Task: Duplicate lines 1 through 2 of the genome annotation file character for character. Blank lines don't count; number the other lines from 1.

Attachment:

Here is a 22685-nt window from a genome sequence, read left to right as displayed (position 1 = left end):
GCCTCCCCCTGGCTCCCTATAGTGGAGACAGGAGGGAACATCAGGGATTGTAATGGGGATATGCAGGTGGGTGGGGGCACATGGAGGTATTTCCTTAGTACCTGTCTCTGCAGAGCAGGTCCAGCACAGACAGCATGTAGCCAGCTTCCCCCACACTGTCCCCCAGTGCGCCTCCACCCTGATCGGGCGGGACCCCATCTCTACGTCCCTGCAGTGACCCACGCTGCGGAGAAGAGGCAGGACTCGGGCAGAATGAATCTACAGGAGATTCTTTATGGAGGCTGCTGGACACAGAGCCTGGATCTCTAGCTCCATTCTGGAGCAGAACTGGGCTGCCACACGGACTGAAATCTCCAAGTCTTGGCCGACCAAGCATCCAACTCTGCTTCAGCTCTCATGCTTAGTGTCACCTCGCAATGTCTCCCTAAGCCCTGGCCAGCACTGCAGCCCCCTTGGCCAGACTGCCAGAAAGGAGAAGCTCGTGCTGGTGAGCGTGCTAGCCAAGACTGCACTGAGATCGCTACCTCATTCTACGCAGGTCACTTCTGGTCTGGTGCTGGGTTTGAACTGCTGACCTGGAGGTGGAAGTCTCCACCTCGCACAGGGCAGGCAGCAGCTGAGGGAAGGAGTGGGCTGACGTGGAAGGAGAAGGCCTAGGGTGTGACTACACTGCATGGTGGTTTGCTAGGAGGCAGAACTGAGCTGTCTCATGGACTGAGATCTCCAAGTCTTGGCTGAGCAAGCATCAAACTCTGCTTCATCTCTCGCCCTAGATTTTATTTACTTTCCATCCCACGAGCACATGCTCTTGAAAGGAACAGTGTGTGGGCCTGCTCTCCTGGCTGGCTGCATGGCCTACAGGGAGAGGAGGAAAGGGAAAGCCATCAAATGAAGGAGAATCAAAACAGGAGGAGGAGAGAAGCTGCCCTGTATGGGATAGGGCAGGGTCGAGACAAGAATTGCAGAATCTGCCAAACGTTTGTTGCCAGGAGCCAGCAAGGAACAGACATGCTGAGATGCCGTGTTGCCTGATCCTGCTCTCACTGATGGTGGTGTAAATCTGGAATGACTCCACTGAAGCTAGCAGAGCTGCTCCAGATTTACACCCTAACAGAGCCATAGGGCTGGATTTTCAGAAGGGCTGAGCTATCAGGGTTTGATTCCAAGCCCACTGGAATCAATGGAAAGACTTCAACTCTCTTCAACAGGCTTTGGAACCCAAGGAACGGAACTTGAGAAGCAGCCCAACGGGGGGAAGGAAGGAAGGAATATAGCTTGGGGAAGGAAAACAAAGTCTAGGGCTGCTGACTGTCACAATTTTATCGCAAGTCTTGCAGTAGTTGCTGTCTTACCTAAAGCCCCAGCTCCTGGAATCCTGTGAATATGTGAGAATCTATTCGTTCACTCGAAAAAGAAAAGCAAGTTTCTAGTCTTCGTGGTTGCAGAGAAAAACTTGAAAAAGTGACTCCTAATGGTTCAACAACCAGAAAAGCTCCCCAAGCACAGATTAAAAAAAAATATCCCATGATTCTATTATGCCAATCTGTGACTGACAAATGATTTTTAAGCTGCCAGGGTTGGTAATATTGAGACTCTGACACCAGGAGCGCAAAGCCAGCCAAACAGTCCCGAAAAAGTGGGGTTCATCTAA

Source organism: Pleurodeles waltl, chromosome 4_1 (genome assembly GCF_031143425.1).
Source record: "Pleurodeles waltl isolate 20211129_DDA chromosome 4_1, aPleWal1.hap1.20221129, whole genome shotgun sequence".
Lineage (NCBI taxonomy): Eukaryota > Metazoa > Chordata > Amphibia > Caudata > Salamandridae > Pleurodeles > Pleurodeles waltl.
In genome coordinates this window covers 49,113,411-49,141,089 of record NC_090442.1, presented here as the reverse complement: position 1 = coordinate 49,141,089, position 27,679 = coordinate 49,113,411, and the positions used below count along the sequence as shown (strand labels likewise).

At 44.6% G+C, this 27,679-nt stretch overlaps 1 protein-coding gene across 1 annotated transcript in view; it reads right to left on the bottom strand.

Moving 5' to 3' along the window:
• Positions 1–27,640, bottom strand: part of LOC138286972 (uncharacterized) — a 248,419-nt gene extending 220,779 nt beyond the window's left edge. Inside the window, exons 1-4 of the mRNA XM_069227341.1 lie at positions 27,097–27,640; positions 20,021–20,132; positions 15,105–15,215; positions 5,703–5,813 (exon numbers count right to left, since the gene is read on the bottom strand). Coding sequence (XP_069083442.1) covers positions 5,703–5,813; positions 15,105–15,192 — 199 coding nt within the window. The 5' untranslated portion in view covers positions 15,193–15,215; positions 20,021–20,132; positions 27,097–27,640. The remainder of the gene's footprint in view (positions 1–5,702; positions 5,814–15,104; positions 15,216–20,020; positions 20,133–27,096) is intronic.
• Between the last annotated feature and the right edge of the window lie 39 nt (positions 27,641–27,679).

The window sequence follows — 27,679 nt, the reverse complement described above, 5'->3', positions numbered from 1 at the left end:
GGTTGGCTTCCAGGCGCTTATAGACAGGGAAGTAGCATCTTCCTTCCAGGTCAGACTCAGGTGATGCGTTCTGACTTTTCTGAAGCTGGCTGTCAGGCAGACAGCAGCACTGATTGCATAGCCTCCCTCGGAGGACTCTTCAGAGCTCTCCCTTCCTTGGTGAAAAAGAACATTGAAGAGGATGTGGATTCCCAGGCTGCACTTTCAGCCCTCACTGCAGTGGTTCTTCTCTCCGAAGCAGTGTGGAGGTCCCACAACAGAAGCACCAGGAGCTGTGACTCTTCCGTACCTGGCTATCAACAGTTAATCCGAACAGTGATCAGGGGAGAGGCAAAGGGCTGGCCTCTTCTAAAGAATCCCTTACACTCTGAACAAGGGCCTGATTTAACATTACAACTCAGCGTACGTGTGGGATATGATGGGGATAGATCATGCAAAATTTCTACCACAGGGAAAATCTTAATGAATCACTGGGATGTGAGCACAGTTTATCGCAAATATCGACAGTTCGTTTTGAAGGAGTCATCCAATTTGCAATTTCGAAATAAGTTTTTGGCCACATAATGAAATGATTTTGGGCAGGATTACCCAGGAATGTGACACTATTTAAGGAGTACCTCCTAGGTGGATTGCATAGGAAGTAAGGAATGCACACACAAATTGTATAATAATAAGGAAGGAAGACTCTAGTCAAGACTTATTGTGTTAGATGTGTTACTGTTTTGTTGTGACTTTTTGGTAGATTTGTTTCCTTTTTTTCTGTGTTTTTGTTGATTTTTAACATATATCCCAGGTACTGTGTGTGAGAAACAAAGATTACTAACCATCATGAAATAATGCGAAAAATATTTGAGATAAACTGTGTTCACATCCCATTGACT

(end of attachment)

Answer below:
Here is a 22685-nt window from a genome sequence, read left to right as displayed (position 1 = left end):
GCCTCCCCCTGGCTCCCTATAGTGGAGACAGGAGGGAACATCAGGGATTGTAATGGGGATATGCAGGTGGGTGGGGGCACATGGAGGTATTTCCTTAGTACCTGTCTCTGCAGAGCAGGTCCAGCACAGACAGCATGTAGCCAGCTTCCCCCACACTGTCCCCCAGTGCGCCTCCACCCTGATCGGGCGGGACCCCATCTCTACGTCCCTGCAGTGACCCACGCTGCGGAGAAGAGGCAGGACTCGGGCAGAATGAATCTACAGGAGATTCTTTATGGAGGCTGCTGGACACAGAGCCTGGATCTCTAGCTCCATTCTGGAGCAGAACTGGGCTGCCACACGGACTGAAATCTCCAAGTCTTGGCCGACCAAGCATCCAACTCTGCTTCAGCTCTCATGCTTAGTGTCACCTCGCAATGTCTCCCTAAGCCCTGGCCAGCACTGCAGCCCCCTTGGCCAGACTGCCAGAAAGGAGAAGCTCGTGCTGGTGAGCGTGCTAGCCAAGACTGCACTGAGATCGCTACCTCATTCTACGCAGGTCACTTCTGGTCTGGTGCTGGGTTTGAACTGCTGACCTGGAGGTGGAAGTCTCCACCTCGCACAGGGCAGGCAGCAGCTGAGGGAAGGAGTGGGCTGACGTGGAAGGAGAAGGCCTAGGGTGTGACTACACTGCATGGTGGTTTGCTAGGAGGCAGAACTGAGCTGTCTCATGGACTGAGATCTCCAAGTCTTGGCTGAGCAAGCATCAAACTCTGCTTCATCTCTCGCCCTAGATTTTATTTACTTTCCATCCCACGAGCACATGCTCTTGAAAGGAACAGTGTGTGGGCCTGCTCTCCTGGCTGGCTGCATGGCCTACAGGGAGAGGAGGAAAGGGAAAGCCATCAAATGAAGGAGAATCAAAACAGGAGGAGGAGAGAAGCTGCCCTGTATGGGATAGGGCAGGGTCGAGACAAGAATTGCAGAATCTGCCAAACGTTTGTTGCCAGGAGCCAGCAAGGAACAGACATGCTGAGATGCCGTGTTGCCTGATCCTGCTCTCACTGATGGTGGTGTAAATCTGGAATGACTCCACTGAAGCTAGCAGAGCTGCTCCAGATTTACACCCTAACAGAGCCATAGGGCTGGATTTTCAGAAGGGCTGAGCTATCAGGGTTTGATTCCAAGCCCACTGGAATCAATGGAAAGACTTCAACTCTCTTCAACAGGCTTTGGAACCCAAGGAACGGAACTTGAGAAGCAGCCCAACGGGGGGAAGGAAGGAAGGAATATAGCTTGGGGAAGGAAAACAAAGTCTAGGGCTGCTGACTGTCACAATTTTATCGCAAGTCTTGCAGTAGTTGCTGTCTTACCTAAAGCCCCAGCTCCTGGAATCCTGTGAATATGTGAGAATCTATTCGTTCACTCGAAAAAGAAAAGCAAGTTTCTAGTCTTCGTGGTTGCAGAGAAAAACTTGAAAAAGTGACTCCTAATGGTTCAACAACCAGAAAAGCTCCCCAAGCACAGATTAAAAAAAAATATCCCATGATTCTATTATGCCAATCTGTGACTGACAAATGATTTTTAAGCTGCCAGGGTTGGTAATATTGAGACTCTGACACCAGGAGCGCAAAGCCAGCCAAACAGTCCCGAAAAAGTGGGGTTCATCTAA